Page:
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Literary bondage

Books | A hugely popular paperback series crosses a new and disturbing cultural line

Issue: "Syria's pain," Sept. 8, 2012

What does it mean that the fastest-selling paperback in history is a trilogy of soft-porn novels that wallow in sadomasochism? Culture-watchers have been asking that question since last spring, when Fifty Shades of Grey and its two sequels, all by a previously unknown and minimally talented author, started smashing records on every bestseller list and every bookseller's inventory.

The series has a unique history. About three years ago, author Erika Leonard, calling herself "Snowqueens Icedragon," began contributing to a fanfiction web page. Fanfiction is an internet phenomenon: websites devoted to amateur authors writing themselves into their favorite novels or movies. Snowqueens was obsessed with the Twilight series by Stephenie Meyer; her web novel Masters of the Universe took protagonists Edward and Bella through scenarios that would have made Meyer blush.

That's not unusual for fanfiction, which is often an outlet for women (almost always women) to indulge in sexual fantasies with fictional characters. But Snowqueens' fantasies included bondage, whips, and other instruments of torture, which set the books apart, to put it delicately. Her novel was so explicit the website asked her to remove it, but not before it attracted thousands of fans. One of them, an Australian publisher, persuaded the author that she'd missed her calling as a romance novelist. In May 2011 the three books of the series under the author's pseudonym E.L. James appeared simultaneously-a smart marketing move, because the growing buzz allowed readers to go straight from one installment to the next.

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The plot, such as it is, follows a 22-year-old coed who meets an impossibly handsome and rich entrepreneur when he grants an interview for her college newspaper. Their mutual attraction explodes, after a few teasing chapters, into a steamy affair-but before they do anything physical he insists she sign papers giving him permission to dominate her, not only sexually, but in all her choices and decisions.

Our heroine is conflicted-and so is the feminist world, with some women condemning this jaunt back to the dark ages and others shrugging that everybody needs to lighten up. Fifty Shades is so popular among young-to-middle marrieds that journalists have dubbed it "mommy porn." BabyCenter.com reports that roughly nine months after it hit the best-seller lists, Fifty Shades babies are making their appearance. Some are being named for the two protagonists, Christian and Anastasia.

In spite of the inevitable imitators, Fifty Shades is probably not a trend. Still, it crosses a line, as several local librarians discovered when patrons and free-speech groups (including the American Library Association) pressured them to buy the books for their libraries in spite of the incongruity with community standards. Though soft-core, the subject matter is hard, indicating that basic intercourse (dismissed by connoisseurs as "vanilla sex") isn't pushing buttons anymore. It also indicates something that shouldn't be a surprise: Women express their sexual nature differently than men. A man's inclination toward the visual is well-known, but women live inside their own heads. A man objectifies both himself and the object of his lust, but a woman recreates herself at the center of an erotic universe.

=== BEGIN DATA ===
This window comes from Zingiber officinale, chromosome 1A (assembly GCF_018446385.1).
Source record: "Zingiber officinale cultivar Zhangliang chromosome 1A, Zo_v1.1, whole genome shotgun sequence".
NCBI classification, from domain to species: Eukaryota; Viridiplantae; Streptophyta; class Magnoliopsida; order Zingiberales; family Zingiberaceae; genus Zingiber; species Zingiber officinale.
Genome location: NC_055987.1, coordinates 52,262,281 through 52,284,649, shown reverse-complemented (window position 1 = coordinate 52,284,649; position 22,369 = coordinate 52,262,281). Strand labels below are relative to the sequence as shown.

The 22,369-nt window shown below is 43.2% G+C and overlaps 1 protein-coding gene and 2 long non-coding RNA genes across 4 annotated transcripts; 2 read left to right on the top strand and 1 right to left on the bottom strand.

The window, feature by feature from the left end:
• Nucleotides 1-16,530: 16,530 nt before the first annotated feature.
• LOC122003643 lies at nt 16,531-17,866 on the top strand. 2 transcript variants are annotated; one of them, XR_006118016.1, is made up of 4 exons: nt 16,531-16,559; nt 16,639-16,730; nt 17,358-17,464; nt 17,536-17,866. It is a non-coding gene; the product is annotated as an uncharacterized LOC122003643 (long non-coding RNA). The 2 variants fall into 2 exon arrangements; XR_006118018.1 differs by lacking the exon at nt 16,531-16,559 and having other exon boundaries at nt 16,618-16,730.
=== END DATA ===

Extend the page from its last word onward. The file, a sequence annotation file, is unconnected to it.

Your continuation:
That's why fanfiction is almost entirely a female preserve: There women can deck their fantasies in words, cheered on by other women. There the hunky, domineering man with the mocking eyebrow (who plays piano like a virtuoso) is ultimately undone by the virginal girl with unruly hair. And there we betray our brokenness. We want to rule, but play at being ruled. We put our heroines (and ourselves?) in slavish postures that are supposed to be somehow liberating. We live in the freest society in history but daydream about being tied up and physically hurt. We resort to role-playing where we should be most honestly ourselves.

Women, even Christian women, report that these books have sparked up their marriages. Sparks are notoriously short-lived, and what they leave is ash. Reading comparisons of Masters of the Universe and Fifty Shades is enough for me. I won't be reading Fifty Shades because that place I like to regard as my own-my imagination-is already too cluttered with trash. More and more, I need to find Jesus there, making Himself at home. This is mine, too, He says.

Email jcheaney@worldmag.com

Janie B. Cheaney
Janie B. Cheaney

Janie lives in Missouri, is a columnist for WORLD, writes novels for young adults, and is the author of the Wordsmith creative writing series. She also reviews books at RedeemedReader.com. Follow Janie on Twitter @jbcheaney.

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